The present disclosure is directed to an aerosol delivery device. The aerosol delivery device may include one or more fill ports. Thereby, a reservoir of the aerosol delivery device may be refillable. The fill ports may be defined in a base of a cartridge of the aerosol delivery device. The aerosol delivery device may further include a flow director. An atomizer may extend through the flow director transversely to a longitudinal length of the flow director. The atomizer may include a liquid transport element with a capillary channel extending therethrough, which may receive aerosol precursor composition from the reservoir. There aerosol precursor composition may be drawn through the liquid transport element to a heating element of the atomizer, which may vaporize the aerosol precursor composition.

Description

BACKGROUND Field of the Disclosure

The present disclosure relates to aerosol delivery devices such as electronic cigarettes, and more particularly to aerosol delivery devices including an atomizer. The atomizer may be configured to heat an aerosol precursor composition, which may be made or derived from tobacco or otherwise incorporate tobacco, to form an inhalable substance for human consumption.

Description of Related Art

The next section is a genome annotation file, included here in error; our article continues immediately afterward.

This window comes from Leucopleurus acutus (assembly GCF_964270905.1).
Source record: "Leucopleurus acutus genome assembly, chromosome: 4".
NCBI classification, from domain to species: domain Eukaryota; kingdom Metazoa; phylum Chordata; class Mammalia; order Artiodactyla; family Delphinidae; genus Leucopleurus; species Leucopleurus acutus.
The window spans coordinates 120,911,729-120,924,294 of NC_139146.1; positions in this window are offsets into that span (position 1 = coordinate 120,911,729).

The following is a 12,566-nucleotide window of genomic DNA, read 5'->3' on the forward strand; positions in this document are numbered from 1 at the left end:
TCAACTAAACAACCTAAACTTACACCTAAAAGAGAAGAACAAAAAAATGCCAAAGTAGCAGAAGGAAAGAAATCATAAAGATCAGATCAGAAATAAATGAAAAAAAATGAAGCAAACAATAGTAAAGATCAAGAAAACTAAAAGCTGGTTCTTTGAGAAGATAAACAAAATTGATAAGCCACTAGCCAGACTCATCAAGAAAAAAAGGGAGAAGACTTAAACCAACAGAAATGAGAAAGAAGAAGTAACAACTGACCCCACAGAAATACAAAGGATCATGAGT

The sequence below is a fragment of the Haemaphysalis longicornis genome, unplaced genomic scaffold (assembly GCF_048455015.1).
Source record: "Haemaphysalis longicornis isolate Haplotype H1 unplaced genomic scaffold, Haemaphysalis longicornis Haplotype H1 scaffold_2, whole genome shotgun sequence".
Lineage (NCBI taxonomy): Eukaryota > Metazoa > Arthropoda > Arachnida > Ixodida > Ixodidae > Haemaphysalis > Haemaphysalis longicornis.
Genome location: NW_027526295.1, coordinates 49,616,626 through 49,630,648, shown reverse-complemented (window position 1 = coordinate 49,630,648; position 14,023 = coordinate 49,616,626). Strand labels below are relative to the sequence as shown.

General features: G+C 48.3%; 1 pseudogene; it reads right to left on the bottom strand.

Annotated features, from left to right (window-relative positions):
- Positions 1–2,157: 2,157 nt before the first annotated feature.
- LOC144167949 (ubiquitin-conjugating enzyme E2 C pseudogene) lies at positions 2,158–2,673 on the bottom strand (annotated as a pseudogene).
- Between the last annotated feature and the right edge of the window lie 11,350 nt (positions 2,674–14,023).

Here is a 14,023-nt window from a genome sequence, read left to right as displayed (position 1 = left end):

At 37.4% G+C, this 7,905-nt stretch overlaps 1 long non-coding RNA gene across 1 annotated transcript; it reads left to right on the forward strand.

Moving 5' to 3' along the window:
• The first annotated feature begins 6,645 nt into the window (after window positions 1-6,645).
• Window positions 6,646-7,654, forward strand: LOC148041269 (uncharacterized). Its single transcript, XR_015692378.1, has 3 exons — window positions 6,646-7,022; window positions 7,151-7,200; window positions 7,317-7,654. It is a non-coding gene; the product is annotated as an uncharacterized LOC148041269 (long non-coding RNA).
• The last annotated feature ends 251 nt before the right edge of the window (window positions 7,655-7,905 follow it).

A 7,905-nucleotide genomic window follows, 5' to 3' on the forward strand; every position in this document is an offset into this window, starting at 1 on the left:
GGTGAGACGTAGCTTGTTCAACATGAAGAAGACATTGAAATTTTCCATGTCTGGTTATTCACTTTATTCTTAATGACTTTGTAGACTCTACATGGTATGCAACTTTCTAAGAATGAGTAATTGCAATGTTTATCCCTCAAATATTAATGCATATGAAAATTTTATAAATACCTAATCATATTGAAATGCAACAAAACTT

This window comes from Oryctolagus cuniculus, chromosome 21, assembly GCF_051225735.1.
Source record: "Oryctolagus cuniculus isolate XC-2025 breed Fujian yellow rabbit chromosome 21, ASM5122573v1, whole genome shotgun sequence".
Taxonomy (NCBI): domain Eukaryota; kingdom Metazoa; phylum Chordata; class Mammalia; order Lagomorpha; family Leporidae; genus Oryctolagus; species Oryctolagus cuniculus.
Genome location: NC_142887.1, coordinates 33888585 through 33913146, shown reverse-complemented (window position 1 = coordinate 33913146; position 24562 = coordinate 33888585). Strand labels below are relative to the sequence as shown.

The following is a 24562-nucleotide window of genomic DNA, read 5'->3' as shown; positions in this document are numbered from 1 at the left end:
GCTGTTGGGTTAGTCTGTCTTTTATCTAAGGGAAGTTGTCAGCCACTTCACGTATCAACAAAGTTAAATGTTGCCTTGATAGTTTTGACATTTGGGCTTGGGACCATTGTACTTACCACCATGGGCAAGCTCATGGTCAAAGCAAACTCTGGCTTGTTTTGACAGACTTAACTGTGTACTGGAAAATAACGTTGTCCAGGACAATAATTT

Many devices have been proposed through the years as improvements upon, or alternatives to, smoking products that require combusting tobacco for use. Many of those devices purportedly have been designed to provide the sensations associated with cigarette, cigar, or pipe smoking, but without delivering considerable quantities of incomplete combustion and pyrolysis products that result from the burning of tobacco. To this end, there have been proposed numerous alternative smoking products, flavor generators, and medicinal inhalers that utilize electrical energy to vaporize or heat a volatile material, or attempt to provide the sensations of cigarette, cigar, or pipe smoking without burning tobacco to a significant degree. See, for example, the various alternative smoking articles, aerosol delivery devices and heat generating sources set forth in the background art described in U.S. Pat. No. 8,881,737 to Collett et al., U.S. Pat. App. Pub. No. 2013/0255702 to Griffith Jr. et al., U.S. Pat. App. Pub. No. 2014/0000638 to Sebastian et al., U.S. Pat. App. Pub. No. 2014/0096781 to Sears et al., U.S. Pat. App. Pub. No. 2014/0096782 to Ampolini et al., and U.S. Pat. App. Pub. No. 2015/0059780 to Davis et al., which are incorporated herein by reference in their entireties. See also, for example, the various embodiments of products and heating configurations described in the background sections of U.S. Pat. No. 5,388,594 to Counts et al. and U.S. Pat. No. 8,079,371 to Robinson et al., which are incorporated by reference in their entireties.